Early today Mtuseni and I had another heated exchange via text. We’re in the midst of an epic standoff as I try to get him to begin practicing self-reliance and initiative. It’s hard for me, this tough-love approach — and I don’t think I’ve ever heard him so upset at me, his mom, and life in general. But I have to start weaning him. As much as I want him to be my little boy forever, he’s 21 years old and finished with college. But my efforts are being met with resentment and rage and threats and tears. I’m not abandoning him — never will. But I can’t carry him on my shoulders forever.
We’re in rough waters. He signed off WhatsApp and went to sleep, still politely saying goodnight but awash in dark emotions. I went to the gym and could barely focus on my workout, struggling with feelings of stress and frustration and anxiety. “I need a drink tonight,” I thought, and planned to pick up some wine on the way home. As I walked out, I looked up at the bank of TVs and saw the breaking news reports that Nelson Mandela had died. I was overcome with sadness, and took back roads to the liquor store, driving in silence and only half-registering the houses decked in Christmas lights.
What an impressive figure, someone who transformed his nation and inspired the world. A man of such courage. Wisdom. Humanity. Humility. Grace. You would not find such qualities in Congress these days. Mandela always seemed a tower of strength and light; even at his advanced age it somehow felt reassuring that he was still here among us.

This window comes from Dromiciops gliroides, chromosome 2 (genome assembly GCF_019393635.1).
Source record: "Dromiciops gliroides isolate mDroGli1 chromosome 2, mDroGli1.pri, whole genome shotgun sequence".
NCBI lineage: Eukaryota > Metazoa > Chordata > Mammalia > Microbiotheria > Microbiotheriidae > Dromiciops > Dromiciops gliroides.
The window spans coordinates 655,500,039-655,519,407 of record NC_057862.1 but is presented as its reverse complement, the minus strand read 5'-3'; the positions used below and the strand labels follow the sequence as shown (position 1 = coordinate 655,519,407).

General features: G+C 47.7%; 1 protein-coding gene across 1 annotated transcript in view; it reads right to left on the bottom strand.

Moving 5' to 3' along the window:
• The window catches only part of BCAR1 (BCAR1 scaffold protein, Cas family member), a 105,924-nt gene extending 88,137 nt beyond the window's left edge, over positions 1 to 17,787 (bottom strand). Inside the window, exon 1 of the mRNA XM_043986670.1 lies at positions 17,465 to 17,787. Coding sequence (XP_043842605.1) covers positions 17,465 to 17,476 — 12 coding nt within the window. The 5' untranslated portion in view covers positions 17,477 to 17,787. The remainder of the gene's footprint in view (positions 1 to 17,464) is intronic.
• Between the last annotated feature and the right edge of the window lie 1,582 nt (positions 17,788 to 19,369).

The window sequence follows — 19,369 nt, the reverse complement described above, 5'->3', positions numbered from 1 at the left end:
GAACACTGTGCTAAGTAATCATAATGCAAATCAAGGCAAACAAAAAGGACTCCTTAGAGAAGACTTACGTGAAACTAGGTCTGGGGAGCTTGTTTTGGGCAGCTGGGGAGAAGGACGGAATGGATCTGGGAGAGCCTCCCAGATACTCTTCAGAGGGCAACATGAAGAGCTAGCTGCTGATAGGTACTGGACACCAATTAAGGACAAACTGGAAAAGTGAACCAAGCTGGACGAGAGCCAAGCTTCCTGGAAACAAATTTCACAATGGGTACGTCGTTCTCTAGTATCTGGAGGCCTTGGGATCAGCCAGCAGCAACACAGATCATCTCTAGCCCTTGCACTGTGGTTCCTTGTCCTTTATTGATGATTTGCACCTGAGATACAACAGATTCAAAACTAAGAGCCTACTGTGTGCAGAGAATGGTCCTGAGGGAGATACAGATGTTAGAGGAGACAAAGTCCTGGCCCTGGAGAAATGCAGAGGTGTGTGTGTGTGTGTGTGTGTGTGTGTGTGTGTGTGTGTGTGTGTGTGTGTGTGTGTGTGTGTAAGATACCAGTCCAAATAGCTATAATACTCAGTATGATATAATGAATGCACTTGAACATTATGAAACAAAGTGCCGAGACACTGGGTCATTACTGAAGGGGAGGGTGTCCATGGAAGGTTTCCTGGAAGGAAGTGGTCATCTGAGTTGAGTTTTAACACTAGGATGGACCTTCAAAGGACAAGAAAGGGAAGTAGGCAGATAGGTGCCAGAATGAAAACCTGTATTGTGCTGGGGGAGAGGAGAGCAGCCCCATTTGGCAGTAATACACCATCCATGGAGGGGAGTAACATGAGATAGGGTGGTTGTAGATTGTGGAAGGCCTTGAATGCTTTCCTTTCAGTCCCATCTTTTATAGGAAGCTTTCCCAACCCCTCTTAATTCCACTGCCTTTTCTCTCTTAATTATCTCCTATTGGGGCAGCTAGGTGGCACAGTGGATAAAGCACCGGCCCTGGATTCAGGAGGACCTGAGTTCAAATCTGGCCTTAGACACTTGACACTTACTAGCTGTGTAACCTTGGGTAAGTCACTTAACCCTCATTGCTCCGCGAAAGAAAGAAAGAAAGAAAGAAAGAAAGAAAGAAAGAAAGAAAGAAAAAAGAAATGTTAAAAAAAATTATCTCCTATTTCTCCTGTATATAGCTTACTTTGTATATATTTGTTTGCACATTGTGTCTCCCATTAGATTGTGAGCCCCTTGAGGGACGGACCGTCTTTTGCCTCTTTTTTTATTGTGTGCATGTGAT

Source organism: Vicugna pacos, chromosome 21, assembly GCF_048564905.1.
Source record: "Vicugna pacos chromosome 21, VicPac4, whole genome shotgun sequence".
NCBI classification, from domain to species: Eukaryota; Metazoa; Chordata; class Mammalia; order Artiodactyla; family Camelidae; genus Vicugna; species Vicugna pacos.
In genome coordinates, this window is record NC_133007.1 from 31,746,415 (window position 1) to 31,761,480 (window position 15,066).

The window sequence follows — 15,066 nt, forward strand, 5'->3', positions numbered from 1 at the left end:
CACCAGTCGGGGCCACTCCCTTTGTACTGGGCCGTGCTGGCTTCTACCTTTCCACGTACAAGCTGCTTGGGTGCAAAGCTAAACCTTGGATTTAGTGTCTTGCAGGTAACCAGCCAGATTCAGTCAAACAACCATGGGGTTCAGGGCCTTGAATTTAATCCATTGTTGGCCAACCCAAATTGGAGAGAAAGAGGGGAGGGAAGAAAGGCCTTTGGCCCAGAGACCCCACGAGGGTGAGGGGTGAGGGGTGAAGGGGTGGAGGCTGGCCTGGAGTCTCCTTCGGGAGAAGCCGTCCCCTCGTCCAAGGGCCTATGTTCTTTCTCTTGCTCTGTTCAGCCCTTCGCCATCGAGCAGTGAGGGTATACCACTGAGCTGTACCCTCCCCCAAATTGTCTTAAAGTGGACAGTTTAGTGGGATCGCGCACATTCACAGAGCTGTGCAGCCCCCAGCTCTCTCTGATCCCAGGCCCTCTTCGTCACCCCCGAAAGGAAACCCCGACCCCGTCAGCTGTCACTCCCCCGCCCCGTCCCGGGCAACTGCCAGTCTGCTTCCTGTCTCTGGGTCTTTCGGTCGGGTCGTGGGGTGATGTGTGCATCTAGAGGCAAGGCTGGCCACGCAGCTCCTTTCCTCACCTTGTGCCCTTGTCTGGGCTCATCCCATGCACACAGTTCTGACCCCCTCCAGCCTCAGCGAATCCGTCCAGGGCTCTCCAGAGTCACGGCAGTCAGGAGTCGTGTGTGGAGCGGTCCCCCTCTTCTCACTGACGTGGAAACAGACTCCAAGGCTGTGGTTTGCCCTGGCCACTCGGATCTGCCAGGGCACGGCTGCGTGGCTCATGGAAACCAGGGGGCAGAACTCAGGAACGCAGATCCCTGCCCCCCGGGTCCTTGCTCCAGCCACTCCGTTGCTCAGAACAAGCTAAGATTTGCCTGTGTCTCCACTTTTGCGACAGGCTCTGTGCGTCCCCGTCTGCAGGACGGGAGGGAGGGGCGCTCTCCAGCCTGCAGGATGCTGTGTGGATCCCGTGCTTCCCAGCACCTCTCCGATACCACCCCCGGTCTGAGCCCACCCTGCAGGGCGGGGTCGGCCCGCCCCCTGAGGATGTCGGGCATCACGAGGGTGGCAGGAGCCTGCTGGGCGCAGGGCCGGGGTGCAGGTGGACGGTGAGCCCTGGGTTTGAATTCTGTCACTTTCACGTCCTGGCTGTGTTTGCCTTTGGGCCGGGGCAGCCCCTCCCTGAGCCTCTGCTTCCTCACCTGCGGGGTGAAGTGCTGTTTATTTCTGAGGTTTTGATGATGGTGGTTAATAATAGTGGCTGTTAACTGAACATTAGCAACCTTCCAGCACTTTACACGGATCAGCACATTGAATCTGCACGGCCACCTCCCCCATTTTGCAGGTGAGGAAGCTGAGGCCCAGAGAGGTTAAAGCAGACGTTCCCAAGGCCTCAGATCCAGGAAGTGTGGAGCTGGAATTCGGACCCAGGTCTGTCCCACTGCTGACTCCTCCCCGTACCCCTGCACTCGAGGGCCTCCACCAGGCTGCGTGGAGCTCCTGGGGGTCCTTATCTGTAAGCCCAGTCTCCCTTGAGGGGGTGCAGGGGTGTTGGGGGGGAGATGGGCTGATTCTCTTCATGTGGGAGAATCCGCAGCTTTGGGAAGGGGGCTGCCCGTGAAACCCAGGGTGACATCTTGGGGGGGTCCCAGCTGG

So the wine I had expected to ease my stress took on a different role. Sipping my favorite South African pinotage, I watched the TV retrospectives, nodding in familiarity at old news footage and recognizing places from my recent travels there.
I can clearly picture the “Stop Apartheid Now” button that was on my backpack in college. I can remember that sense of hopeful anticipation as the global tide began to turn against that horrible system of oppression — and the feeling of awe and relief when Mandela was finally released.
Fast-forward twenty years and I got my first glimpse of Mtuseni in the flesh, walking toward me past a larger-than-life bronze statue of Mandela in Johannesburg. Atop a tour bus in Cape Town, we looked from the seaside cliffs to the small spot of Robben Island where Mandela was imprisoned — and I lamented our short schedule not allowing time to visit the facility. Later, the bus stopped by an elegant yellow stucco building. The tour guide pointed out the balcony where Mandela gave his first public speech after getting out of prison, and I felt chills. Mtuseni listened intently and took photos with his phone. What thoughts were going through his head? What was he feeling? I didn’t intrude on the moment, and just felt grateful for the opportunity to bring him to this spot.
If there is one lesson I can take from Mandela, at this moment in particular, it is patience. Mtuseni and I will survive this latest challenge, and there will be more to come I’m sure. It’s my profound honor and privilege to help this young man, born in the last vestiges of apartheid, to reach goals not dreamed by his parents.
Nelson Mandela’s focus, effort and determination helped to save a country and a people. And in some small way led to Mtuseni being in my life today. Little did I know how wearing that simple button thirty years ago would play out in my own life.
Thinking about Mandela’s twinkling eyes, lilting voice and gently powerful philosophy, a line from a movie that I can’t recall popped into my head:
Ah, how you will delight the angels.
Thank you, Madiba. And godspeed.